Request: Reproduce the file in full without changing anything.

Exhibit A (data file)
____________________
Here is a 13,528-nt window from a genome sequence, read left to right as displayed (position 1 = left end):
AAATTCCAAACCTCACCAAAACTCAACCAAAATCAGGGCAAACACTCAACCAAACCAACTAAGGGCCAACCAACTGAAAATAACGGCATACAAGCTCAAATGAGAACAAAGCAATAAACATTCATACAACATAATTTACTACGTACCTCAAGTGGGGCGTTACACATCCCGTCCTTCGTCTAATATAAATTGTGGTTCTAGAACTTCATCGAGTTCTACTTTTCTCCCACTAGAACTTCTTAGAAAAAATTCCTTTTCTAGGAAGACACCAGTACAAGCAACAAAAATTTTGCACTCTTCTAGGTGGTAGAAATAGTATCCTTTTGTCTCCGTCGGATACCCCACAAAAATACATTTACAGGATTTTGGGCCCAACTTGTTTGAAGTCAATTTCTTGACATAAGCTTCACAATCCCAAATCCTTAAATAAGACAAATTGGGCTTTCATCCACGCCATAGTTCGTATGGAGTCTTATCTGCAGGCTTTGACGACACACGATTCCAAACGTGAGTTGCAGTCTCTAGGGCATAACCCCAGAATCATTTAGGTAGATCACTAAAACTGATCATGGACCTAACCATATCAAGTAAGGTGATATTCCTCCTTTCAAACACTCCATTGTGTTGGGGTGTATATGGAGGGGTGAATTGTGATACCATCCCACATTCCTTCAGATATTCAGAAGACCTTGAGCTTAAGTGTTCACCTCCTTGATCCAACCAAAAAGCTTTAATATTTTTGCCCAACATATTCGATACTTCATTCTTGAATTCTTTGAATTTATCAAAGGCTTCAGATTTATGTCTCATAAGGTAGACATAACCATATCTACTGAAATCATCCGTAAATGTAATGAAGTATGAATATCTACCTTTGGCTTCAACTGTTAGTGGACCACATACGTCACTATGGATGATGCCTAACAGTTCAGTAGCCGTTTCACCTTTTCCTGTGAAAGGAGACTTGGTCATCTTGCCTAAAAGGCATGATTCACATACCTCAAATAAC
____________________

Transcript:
Here is a 13,528-nt window from a genome sequence, read left to right as displayed (position 1 = left end):
AAATTCCAAACCTCACCAAAACTCAACCAAAATCAGGGCAAACACTCAACCAAACCAACTAAGGGCCAACCAACTGAAAATAACGGCATACAAGCTCAAATGAGAACAAAGCAATAAACATTCATACAACATAATTTACTACGTACCTCAAGTGGGGCGTTACACATCCCGTCCTTCGTCTAATATAAATTGTGGTTCTAGAACTTCATCGAGTTCTACTTTTCTCCCACTAGAACTTCTTAGAAAAAATTCCTTTTCTAGGAAGACACCAGTACAAGCAACAAAAATTTTGCACTCTTCTAGGTGGTAGAAATAGTATCCTTTTGTCTCCGTCGGATACCCCACAAAAATACATTTACAGGATTTTGGGCCCAACTTGTTTGAAGTCAATTTCTTGACATAAGCTTCACAATCCCAAATCCTTAAATAAGACAAATTGGGCTTTCATCCACGCCATAGTTCGTATGGAGTCTTATCTGCAGGCTTTGACGACACACGATTCCAAACGTGAGTTGCAGTCTCTAGGGCATAACCCCAGAATCATTTAGGTAGATCACTAAAACTGATCATGGACCTAACCATATCAAGTAAGGTGATATTCCTCCTTTCAAACACTCCATTGTGTTGGGGTGTATATGGAGGGGTGAATTGTGATACCATCCCACATTCCTTCAGATATTCAGAAGACCTTGAGCTTAAGTGTTCACCTCCTTGATCCAACCAAAAAGCTTTAATATTTTTGCCCAACATATTCGATACTTCATTCTTGAATTCTTTGAATTTATCAAAGGCTTCAGATTTATGTCTCATAAGGTAGACATAACCATATCTACTGAAATCATCCGTAAATGTAATGAAGTATGAATATCTACCTTTGGCTTCAACTGTTAGTGGACCACATACGTCACTATGGATGATGCCTAACAGTTCAGTAGCCGTTTCACCTTTTCCTGTGAAAGGAGACTTGGTCATCTTGCCTAAAAGGCATGATTCACATACCTCAAATAAC